New York to Pay $540 Million to Settle Medicaid Case
The city and state of New York will pay $540 million to settle allegations they submitted inappropriate Medicaid claims, the Associated Press reports. It is the biggest dollar settlement ever for the government program, according to a Wall Street Journal article. Between 1990 and 2001, the state and city allegedly billed Medicaid for school health services that did not qualify for reimbursement, the AP reports. A speech therapist filed two lawsuits that alleged that the state had submitted false claims for speech therapy services, which prompted the Justice Department's investigation.
Consider 7 ways laid-off baby boomers can find health insurance. Read new study findings that show why millions of Americans can't afford health insurance.
Why Rush Health Reform? Let's Fix Insurance First
President Obama was caught off guard recently when asked how he would react if Malia, Sasha, or Michelle needed medical care not covered by the public health insurance plan he favors. It was a telling and awkward moment. He paused, then indicated he'd seek out whatever care he felt was best for his family. Obama's quintessentially human moment offered an important insight: Decisions about the prudent use of medical resources are not always clear cut and must take into account deeply personal needs and considerations, U.S. News's Bernadine Healy, M.D., writes. Instead of a rushed overhaul of the entire healthcare system, Healy says, conservative changes just to the insurance system could reduce costs while expanding coverage.
Healy proposes a two-part plan to fix the health insurance system. Mandating catastrophic medical insurance for everyone would address the fear that a major illness would mean financial ruin, as well as the practice of using emergency rooms to access care, she writes. Another change Healy supports: the creation of a health insurance exchange that makes prices transparent. One reason healthcare spending is so high is that the prices negotiated are largely secret, and for years, patients and doctors have been shielded by insurance from knowing the costs of the therapies they have used, Healy says.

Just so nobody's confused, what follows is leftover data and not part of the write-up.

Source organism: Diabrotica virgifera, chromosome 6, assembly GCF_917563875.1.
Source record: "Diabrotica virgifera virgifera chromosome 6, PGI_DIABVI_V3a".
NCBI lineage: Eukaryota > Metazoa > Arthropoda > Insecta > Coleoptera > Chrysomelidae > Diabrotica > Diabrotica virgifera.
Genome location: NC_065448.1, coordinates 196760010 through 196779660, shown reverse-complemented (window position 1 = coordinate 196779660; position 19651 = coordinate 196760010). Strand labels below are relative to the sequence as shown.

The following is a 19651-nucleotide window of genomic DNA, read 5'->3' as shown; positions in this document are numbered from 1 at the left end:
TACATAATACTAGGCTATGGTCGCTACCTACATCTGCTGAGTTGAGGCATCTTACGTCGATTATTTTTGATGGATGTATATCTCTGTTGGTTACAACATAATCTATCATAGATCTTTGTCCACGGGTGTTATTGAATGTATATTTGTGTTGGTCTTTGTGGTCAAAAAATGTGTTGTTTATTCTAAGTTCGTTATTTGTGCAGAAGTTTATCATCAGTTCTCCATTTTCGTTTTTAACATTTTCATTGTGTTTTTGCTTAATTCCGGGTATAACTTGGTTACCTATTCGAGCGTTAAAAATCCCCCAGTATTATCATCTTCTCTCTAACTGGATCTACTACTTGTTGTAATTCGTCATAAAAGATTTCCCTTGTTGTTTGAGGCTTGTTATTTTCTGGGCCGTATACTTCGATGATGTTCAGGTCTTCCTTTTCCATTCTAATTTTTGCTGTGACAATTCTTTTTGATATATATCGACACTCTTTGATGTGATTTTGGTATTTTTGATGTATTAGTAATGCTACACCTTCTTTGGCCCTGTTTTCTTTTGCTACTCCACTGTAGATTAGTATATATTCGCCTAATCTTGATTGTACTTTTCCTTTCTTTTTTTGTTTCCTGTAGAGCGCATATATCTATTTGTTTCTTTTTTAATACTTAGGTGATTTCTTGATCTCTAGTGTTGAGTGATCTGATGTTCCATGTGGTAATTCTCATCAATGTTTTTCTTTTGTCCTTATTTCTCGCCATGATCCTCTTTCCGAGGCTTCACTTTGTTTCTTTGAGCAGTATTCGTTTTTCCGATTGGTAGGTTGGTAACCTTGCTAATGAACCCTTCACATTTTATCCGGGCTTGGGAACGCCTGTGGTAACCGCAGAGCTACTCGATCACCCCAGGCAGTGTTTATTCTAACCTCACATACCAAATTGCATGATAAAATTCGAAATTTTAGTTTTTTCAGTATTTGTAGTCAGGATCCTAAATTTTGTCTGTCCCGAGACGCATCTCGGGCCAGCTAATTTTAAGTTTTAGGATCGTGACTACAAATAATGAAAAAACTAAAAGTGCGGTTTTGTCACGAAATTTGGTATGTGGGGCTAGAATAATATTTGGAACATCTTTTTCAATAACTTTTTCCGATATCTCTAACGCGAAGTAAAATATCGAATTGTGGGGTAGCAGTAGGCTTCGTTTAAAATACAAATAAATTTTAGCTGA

Here are 7 ways healthcare reform will affect Americans and reasons doctors take issue with health reform. Read one prominent economist's take on today's healthcare costs and efforts to overhaul the system.
Whole Foods Diet Cookbook: How to Eat for Health and Taste
After being diagnosed with multiple sclerosis at age 22, Ivy Ingram Larson, with the help of her husband, Andrew, a surgeon, developed an eating strategy they say has improved their health. U.S. News's Katherine Hobson spoke with Larson, who coauthored the Whole Foods Diet Cookbook, on how to include whole foods in your diet. The cookbook has recipes based on minimally processed foods like whole grains, fruits and vegetables, lean protein (including some animal protein), and, in moderation, essential fats.
Whole foods are foods in their unrefined state, Larson says. That means apples instead of applesauce, or oatmeal instead of a granola bar with oatmeal in it, for example. She says eating nutrient-rich whole foods may help support a healthy metabolism and keep food cravings under control. And whole foods take up a lot of space in your stomach, so you'll feel more full for hours, Larson says.
Consider these diets that promote health and always have, and learn about the benefits of a Mediterranean diet, Asian diet, and Latin American diet. Craving the latest in diet news and trends? Check out U.S. News's page on diet and fitness.
— Megan Johnson
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